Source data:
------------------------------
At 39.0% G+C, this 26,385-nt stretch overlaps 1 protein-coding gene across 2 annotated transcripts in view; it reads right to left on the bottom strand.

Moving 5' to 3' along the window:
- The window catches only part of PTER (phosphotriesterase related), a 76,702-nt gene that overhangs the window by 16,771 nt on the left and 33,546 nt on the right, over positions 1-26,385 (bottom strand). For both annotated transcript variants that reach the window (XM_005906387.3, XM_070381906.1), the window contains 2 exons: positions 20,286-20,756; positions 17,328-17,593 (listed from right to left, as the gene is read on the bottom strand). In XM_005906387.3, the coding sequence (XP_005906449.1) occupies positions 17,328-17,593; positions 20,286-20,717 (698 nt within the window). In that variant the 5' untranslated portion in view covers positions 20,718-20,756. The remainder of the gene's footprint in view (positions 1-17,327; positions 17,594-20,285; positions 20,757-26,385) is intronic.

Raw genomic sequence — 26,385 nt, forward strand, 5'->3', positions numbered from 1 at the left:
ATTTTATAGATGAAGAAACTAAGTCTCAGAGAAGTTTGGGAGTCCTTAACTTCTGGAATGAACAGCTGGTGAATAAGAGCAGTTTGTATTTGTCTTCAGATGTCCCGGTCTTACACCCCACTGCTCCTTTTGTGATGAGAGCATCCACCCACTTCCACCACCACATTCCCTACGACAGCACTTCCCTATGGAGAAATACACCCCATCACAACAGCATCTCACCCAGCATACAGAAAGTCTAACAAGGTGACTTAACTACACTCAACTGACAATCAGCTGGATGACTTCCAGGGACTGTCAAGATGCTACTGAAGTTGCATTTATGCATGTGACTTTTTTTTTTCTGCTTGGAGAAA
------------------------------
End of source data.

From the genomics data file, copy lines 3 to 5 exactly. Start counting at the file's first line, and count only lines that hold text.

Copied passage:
- The window catches only part of PTER (phosphotriesterase related), a 76,702-nt gene that overhangs the window by 16,771 nt on the left and 33,546 nt on the right, over positions 1-26,385 (bottom strand). For both annotated transcript variants that reach the window (XM_005906387.3, XM_070381906.1), the window contains 2 exons: positions 20,286-20,756; positions 17,328-17,593 (listed from right to left, as the gene is read on the bottom strand). In XM_005906387.3, the coding sequence (XP_005906449.1) occupies positions 17,328-17,593; positions 20,286-20,717 (698 nt within the window). In that variant the 5' untranslated portion in view covers positions 20,718-20,756. The remainder of the gene's footprint in view (positions 1-17,327; positions 17,594-20,285; positions 20,757-26,385) is intronic.

Raw genomic sequence — 26,385 nt, forward strand, 5'->3', positions numbered from 1 at the left:
ATTTTATAGATGAAGAAACTAAGTCTCAGAGAAGTTTGGGAGTCCTTAACTTCTGGAATGAACAGCTGGTGAATAAGAGCAGTTTGTATTTGTCTTCAGATGTCCCGGTCTTACACCCCACTGCTCCTTTTGTGATGAGAGCATCCACCCACTTCCACCACCACATTCCCTACGACAGCACTTCCCTATGGAGAAATACACCCCATCACAACAGCATCTCACCCAGCATACAGAAAGTCTAACAAGGTGACTTAACTACACTCAACTGACAATCAGCTGGATGACTTCCAGGGACTGTCAAGATGCTACTGAAGTTGCATTTATGCATGTGACTTTTTTTTTTCTGCTTGGAGAAA